I was five years old, not yet in school.  My parents and my sisters had read to me for years, and I loved books already.  But I loved most sitting in Daddy’s lap while he read the “funny pages” to me every Sunday.  At some point the words in the comic strips suddenly made sense to me before he read them out loud.  It was like something clicked in my brain, and there was no going back.

It was like waking up in Wonderland!  I read books, newspapers, cereal boxes, signs, anything with print on it.  Mother and my sister Sherrie taught me to write, which opened up another world of pleasure.  I fell into a world of words, and I’ve never left it since.

How powerful it is to read other people’s stories, thoughts, and feelings–and to express your own!  To voyage to worlds you will never see, or that only exist in someone’s imagination!  I love movies, photography, theater, and even online games sometimes (I’m struggling not to become an Angry Birds addict).  But I rejoice in the magic of words.  Emily Dickinson put it best:

There is no frigate like a book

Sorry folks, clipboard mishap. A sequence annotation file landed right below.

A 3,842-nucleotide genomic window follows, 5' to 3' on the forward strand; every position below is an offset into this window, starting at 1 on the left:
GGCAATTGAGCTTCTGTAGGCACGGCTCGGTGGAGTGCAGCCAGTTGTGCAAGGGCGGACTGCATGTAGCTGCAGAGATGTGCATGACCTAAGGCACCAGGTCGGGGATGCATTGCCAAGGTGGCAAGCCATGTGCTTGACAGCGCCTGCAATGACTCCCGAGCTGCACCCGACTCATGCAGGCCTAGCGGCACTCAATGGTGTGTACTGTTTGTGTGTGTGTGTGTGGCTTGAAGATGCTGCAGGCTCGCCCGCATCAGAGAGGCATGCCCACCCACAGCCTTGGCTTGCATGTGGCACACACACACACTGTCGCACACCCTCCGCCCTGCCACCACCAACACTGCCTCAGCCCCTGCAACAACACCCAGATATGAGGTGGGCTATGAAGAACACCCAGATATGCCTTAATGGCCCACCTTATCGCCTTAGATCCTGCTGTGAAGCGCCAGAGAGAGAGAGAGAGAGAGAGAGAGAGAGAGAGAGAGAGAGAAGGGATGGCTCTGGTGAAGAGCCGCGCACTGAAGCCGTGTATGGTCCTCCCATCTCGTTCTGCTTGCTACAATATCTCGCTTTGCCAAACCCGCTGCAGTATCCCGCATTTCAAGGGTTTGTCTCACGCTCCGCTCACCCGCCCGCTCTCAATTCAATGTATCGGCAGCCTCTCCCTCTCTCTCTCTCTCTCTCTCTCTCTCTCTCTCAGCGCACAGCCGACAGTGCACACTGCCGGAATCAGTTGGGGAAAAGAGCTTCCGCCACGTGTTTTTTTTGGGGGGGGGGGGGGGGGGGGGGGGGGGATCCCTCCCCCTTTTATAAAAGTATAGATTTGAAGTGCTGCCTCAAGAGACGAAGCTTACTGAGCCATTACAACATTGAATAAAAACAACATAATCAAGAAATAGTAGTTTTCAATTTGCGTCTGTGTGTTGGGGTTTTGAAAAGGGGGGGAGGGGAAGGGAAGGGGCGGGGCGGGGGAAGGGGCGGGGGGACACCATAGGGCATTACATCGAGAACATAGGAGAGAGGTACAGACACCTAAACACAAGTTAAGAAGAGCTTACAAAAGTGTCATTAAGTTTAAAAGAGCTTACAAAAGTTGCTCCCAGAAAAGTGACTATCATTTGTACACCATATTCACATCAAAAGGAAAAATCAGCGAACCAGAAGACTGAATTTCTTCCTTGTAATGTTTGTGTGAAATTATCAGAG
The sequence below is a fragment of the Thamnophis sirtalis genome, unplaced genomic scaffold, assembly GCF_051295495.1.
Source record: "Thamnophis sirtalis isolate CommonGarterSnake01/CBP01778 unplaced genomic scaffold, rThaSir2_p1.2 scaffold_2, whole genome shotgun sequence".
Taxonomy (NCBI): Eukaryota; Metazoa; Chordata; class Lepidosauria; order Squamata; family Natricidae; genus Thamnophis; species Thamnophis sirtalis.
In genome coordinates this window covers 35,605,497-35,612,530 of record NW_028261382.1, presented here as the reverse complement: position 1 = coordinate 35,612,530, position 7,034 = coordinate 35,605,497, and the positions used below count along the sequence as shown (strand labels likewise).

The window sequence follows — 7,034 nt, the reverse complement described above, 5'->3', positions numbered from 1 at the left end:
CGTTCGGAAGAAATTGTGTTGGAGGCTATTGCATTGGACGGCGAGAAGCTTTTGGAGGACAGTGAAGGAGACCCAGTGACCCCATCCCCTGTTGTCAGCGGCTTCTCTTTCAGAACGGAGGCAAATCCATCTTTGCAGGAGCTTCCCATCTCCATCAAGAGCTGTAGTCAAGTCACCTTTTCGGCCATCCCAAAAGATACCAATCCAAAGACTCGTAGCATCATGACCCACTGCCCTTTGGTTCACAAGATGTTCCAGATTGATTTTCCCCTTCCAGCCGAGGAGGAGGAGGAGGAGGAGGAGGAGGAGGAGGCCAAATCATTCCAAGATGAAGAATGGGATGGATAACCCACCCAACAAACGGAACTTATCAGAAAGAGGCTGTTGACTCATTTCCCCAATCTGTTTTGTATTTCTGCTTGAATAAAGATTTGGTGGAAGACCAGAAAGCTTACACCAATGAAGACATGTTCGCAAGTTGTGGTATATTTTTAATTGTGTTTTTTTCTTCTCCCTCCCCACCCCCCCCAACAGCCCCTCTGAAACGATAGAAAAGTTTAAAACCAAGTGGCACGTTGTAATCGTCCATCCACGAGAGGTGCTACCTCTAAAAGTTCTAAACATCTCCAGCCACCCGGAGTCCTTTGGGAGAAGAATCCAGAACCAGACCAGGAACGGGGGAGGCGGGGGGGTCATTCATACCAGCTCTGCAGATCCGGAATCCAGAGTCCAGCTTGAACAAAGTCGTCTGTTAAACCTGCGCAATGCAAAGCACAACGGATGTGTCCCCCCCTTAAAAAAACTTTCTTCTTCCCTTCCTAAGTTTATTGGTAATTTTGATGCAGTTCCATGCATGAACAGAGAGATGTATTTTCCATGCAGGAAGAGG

To take us lands away,
Nor any coursers like a page
Of prancing poetry.
This traverse may the poorest take
Without oppress of toll;
How frugal is the chariot
That bears a human soul!

High School Daze

In high school I thought life was happening somewhere else, not in the rural backwater where I lived.  A lot of it happened on TV; I saw it every night.  I spent those years getting ready to be somewhere else.  And then I was afraid to go.

The black high school and the country high school were closed down, and we were all
bused into the white town high school for our sophomore year. I rode the bus for an hour and a half each way, every day.  There were 3000 students in the school.  One day there were rumors of a race riot.  I think two kids had a shoving match in the hallway.   One of my best friends was black.  The other black kids hated her; she was very smart and very sarcastic.  She designed her own clothes and was the first person I ever saw wear clogs or knickers. Years later she got into the New England Conservatory by threatening them with a lawsuit.